In the years before the Great War Mr WH Jubb
was a keen hobbyist who wrote frequently to Henry Greenly's
'Models, Railways and Locomotives' about his locomotives and
his indoor Gauge 2 model railway, "Greystones". It seems
amazing to us now that it was possible to fit a Gauge 2 layout
in a modestly sized attic room, but Mr Jubb was able to do
this and the articles reproduced here describe the result.
In these pictures we see Mr Jubb's first Atlantic locomotive.
This is not the locomotive
described in these pages
, which came later. It's not
known why Mr Jubb chose to build two similar models, unless of
course the second one was built for sale. The second model
certainly ran on Greystones because the picture of it in
MR&L shows it at the 'Ferndale' station.
Here, Mr Jubb describes the steam generating plant that he
uses to power the electric portion of his line. (No mains
electricity in 1911!).
He also describes an electric locomotive, although this might
have been short lived since he describes using part of it in a
steam loco later in the year.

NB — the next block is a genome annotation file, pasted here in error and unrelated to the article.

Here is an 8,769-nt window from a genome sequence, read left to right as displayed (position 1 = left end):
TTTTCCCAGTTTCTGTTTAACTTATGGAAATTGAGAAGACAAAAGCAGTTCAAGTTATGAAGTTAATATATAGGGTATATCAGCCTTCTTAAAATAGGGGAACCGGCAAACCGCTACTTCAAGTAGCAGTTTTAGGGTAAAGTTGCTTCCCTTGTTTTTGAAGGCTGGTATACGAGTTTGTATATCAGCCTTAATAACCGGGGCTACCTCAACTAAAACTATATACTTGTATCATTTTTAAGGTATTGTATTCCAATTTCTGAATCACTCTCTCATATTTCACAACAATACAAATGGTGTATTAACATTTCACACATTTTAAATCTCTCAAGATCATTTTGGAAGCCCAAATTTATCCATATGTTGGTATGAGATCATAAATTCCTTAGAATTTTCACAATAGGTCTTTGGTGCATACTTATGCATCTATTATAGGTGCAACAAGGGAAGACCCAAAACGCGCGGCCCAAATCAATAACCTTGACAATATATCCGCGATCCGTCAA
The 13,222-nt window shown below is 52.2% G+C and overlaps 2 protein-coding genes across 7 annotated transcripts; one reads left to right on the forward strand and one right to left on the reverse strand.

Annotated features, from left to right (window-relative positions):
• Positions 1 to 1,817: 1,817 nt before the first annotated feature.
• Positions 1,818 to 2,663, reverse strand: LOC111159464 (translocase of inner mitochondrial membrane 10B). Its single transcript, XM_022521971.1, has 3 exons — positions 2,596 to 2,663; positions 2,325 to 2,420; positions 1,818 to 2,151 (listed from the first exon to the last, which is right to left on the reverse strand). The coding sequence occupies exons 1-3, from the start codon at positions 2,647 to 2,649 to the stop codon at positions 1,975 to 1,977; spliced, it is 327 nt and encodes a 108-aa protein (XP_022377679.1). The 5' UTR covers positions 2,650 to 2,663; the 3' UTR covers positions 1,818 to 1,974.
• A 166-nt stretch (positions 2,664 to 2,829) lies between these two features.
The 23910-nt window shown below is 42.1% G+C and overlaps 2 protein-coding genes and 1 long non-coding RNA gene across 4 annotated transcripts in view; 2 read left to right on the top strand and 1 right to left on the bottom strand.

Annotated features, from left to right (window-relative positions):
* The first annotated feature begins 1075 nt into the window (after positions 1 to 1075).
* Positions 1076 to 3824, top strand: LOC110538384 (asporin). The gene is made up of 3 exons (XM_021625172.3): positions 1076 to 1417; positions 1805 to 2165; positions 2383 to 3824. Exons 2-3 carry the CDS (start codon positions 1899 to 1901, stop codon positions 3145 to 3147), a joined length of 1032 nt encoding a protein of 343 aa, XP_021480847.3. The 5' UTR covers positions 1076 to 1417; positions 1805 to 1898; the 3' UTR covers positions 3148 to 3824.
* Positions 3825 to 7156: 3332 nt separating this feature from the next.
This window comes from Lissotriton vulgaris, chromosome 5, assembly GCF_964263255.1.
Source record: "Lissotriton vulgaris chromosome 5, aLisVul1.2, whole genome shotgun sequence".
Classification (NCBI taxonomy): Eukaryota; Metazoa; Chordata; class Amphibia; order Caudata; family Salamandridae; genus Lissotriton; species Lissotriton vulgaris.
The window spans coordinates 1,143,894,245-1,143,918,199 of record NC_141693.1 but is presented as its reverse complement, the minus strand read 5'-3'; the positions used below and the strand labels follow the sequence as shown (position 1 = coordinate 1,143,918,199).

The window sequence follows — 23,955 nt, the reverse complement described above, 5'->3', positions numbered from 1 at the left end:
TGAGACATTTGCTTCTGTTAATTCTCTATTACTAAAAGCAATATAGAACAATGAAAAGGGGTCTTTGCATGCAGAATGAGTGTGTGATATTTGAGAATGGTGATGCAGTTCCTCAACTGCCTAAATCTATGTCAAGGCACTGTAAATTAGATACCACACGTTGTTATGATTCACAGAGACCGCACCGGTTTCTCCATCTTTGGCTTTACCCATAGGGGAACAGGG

Mr Jubb's automatic speed regulator was sorely needed as the
Atlantic will race away on a level track and is very difficult
At the conclusion of this episode, Mr Jubb describes the
method of coupling engine and tender using only the meths feed
pipe. The absence of a tender coupling was a considerable
puzzle when the model was first discovered, especially since
the feed pipe was missing. Today, without any alteration to
the original engine, a substantial coupling has been fitted to
avoid the risk of the feed pipe coming loose in traffic and
turning the locomotive into a miniature flame thrower!
In the next article, he describes a regulator extension to
ease control of the frisky Atlantic. No trace of this
arrangement can be found in the surviving model, suggesting
that he did not persist with it. What Mr Jubb would have given
for today's miniature radio control!
And finally, here is the timetable used to operate the trains
at 'Greystones'. His use of a modified watch to speed up the
timings has resonances with many modern model railways, where
similar techniques are used at exhibitions to keep the public
entertained. Mr Jubb was a pioneer in more ways than one!
These pages describe a window into a lost past, and we are
immensely fortunate to have them. I hope you have enjoyed
reading about 'Greystones' as much as I did when I first came